The Clyfford Still Museum’s tenth exhibition, The War Begins: Clyfford Still’s Paths to Abstraction, opened on October 10. Museum staff were treated to a teaser tour by Director Dean Sobel and Senior Consulting Curator David Anfam on Wednesday, October 8, during the conclusion of installation work.
A highlight was examining the “Dante-esque, infernal, nocturnal vision” of Still’s PH-618, 1942, juxtaposed with a pair of realistic paintings also from that year, hung on the same wall in the exhibition’s opening gallery. Sobel notes that in this World War II period, Still “takes realism on and off like a coat.” Anfam, who organized the exhibition, says in his introduction, “Typically, Still saw no contradiction between simultaneously working in representational and abstract styles. On the contrary, his skillful draftsmanship helped nourish his non-objective language.”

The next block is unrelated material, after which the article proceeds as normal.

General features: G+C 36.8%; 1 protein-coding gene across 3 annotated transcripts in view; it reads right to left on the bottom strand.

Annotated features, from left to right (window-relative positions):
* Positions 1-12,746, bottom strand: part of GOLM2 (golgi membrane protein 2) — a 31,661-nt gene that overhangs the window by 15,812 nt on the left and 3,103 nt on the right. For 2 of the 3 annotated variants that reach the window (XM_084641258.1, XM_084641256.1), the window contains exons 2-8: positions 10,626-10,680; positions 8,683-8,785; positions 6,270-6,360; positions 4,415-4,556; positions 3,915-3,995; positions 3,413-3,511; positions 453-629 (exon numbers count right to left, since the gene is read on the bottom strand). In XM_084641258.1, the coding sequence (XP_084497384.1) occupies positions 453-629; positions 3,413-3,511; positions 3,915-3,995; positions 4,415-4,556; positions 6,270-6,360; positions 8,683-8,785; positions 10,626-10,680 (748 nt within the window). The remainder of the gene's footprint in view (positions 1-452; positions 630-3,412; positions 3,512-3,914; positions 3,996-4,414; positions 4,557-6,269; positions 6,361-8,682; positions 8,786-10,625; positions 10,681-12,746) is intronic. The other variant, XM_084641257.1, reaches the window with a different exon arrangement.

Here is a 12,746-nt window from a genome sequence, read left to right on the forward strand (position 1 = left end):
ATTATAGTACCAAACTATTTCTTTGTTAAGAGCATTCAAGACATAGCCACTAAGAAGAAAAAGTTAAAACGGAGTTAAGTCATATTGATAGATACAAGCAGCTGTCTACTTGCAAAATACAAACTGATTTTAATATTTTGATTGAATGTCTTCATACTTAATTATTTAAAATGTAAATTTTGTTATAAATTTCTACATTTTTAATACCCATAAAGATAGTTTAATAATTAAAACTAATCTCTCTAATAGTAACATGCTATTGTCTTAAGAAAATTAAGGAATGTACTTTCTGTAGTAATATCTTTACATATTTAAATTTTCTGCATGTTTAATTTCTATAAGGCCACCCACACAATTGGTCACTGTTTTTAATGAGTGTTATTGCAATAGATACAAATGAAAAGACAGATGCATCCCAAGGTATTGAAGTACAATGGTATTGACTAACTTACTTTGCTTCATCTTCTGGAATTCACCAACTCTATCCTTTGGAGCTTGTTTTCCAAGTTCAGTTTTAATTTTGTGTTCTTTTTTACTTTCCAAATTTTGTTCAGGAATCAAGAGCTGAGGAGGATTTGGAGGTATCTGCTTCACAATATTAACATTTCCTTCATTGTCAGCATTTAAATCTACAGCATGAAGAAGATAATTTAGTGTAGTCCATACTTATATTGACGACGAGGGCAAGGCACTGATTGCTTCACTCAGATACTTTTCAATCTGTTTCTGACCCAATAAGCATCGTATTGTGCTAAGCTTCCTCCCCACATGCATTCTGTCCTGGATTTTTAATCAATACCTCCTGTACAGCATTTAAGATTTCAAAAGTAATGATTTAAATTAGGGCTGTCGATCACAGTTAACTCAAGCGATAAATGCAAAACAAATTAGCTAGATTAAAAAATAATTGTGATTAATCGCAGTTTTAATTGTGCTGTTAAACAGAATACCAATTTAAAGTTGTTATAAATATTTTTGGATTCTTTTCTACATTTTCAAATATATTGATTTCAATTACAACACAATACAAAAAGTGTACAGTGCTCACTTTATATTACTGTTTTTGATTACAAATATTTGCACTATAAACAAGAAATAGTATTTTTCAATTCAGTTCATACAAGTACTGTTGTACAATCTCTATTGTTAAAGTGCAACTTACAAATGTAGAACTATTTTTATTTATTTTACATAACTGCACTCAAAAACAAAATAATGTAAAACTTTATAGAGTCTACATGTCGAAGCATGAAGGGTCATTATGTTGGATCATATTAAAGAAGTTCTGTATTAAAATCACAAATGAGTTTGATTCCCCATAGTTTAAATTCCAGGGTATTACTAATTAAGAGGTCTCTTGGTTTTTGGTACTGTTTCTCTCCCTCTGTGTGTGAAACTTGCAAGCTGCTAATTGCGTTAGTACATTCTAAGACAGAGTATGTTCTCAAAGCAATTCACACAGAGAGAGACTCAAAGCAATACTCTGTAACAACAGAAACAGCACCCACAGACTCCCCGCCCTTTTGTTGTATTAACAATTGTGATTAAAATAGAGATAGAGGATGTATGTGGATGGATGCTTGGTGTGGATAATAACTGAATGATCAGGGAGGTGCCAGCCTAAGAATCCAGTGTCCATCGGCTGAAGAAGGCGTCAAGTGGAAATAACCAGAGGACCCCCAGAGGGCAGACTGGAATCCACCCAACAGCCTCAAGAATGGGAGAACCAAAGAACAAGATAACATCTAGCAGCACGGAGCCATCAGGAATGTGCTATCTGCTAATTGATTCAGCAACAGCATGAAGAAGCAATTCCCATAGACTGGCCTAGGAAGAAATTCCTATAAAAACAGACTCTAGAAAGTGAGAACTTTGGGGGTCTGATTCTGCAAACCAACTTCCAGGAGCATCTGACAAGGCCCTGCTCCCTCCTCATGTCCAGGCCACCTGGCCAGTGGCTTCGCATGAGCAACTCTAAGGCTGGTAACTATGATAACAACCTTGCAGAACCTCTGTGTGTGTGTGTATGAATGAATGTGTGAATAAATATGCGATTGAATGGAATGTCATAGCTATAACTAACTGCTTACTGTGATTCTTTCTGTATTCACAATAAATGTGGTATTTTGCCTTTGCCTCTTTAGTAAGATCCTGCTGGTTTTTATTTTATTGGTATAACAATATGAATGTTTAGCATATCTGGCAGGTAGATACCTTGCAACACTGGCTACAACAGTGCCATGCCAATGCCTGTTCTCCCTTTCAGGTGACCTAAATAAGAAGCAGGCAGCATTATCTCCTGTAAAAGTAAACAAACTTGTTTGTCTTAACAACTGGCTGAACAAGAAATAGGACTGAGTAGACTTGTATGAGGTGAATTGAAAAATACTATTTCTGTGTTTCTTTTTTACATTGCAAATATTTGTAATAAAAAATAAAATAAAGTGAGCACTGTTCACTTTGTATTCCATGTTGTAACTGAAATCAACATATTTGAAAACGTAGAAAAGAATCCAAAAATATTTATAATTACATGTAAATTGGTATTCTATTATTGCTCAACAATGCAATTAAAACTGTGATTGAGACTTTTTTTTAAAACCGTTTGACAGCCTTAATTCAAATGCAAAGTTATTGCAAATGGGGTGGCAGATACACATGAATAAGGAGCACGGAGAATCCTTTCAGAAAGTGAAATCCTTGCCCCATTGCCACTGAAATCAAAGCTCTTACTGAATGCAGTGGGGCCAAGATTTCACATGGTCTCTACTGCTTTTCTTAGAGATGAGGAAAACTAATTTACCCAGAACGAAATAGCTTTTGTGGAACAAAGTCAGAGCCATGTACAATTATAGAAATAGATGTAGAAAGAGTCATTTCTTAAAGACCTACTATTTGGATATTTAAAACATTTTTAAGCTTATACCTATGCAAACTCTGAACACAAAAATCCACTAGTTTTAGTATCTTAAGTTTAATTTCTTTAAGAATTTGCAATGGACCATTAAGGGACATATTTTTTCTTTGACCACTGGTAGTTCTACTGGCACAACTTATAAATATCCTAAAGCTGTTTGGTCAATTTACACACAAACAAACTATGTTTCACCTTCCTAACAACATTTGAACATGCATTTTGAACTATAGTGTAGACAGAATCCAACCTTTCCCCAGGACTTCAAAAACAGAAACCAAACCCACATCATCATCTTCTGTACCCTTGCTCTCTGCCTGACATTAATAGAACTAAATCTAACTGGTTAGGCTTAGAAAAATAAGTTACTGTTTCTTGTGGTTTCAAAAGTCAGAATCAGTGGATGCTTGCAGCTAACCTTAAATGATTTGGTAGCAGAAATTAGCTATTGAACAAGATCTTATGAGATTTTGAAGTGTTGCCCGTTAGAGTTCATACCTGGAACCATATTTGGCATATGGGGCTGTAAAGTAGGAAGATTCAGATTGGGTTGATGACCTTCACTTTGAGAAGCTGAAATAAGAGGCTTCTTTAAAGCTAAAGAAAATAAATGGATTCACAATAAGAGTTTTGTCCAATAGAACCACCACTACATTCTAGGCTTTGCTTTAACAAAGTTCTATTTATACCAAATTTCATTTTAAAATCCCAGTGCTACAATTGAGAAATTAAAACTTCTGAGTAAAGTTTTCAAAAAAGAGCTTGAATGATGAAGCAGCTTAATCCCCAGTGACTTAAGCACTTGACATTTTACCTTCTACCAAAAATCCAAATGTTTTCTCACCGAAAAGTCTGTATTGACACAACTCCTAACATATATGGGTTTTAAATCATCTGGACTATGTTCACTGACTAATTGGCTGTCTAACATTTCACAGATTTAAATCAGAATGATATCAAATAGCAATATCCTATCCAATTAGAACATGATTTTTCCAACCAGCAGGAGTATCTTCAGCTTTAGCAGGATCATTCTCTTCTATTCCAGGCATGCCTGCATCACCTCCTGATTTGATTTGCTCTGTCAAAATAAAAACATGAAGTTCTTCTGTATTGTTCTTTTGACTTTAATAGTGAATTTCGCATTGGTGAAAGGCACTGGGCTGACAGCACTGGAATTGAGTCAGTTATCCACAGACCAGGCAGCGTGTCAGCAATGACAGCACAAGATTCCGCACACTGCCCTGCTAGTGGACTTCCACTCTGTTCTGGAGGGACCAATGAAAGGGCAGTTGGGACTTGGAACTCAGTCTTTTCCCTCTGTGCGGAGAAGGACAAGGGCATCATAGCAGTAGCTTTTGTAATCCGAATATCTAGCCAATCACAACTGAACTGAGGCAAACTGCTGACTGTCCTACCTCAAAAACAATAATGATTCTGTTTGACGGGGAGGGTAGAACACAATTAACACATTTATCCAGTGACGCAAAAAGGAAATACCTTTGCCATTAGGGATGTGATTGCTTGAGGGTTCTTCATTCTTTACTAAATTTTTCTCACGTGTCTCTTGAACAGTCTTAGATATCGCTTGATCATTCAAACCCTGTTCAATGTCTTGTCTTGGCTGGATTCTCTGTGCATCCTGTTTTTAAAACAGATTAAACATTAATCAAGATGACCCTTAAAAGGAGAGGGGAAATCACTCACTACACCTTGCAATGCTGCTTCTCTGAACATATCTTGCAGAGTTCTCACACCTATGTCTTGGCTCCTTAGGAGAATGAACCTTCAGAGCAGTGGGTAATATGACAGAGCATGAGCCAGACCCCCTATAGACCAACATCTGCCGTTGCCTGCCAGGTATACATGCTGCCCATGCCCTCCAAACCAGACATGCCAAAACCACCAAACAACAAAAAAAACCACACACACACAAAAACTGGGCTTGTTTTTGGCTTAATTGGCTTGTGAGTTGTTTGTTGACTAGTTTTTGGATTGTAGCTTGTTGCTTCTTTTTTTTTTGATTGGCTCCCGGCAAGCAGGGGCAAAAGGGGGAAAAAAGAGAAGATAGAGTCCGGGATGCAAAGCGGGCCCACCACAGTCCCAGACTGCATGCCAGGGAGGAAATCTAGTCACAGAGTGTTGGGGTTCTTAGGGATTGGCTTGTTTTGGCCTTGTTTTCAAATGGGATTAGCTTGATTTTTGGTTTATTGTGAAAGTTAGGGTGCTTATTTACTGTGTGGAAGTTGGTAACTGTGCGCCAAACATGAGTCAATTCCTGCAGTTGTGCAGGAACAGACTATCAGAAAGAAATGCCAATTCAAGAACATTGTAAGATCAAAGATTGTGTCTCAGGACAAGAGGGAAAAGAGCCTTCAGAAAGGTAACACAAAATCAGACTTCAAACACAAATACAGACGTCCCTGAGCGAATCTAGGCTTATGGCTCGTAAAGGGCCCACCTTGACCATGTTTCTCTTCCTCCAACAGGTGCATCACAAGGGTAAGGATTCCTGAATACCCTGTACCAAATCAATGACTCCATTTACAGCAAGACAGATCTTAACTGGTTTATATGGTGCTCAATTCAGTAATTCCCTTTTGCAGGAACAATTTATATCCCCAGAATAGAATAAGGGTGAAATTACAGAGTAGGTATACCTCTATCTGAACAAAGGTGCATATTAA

In the final room of the exhibition, Still’s PH-235, also known as 1944-N-No. 1., enjoys pride of place along the south wall of the gallery. Visitors who look closely will notice a crack in the gallery wall that—somewhat eerily, perhaps—mimics the red forms in the painting.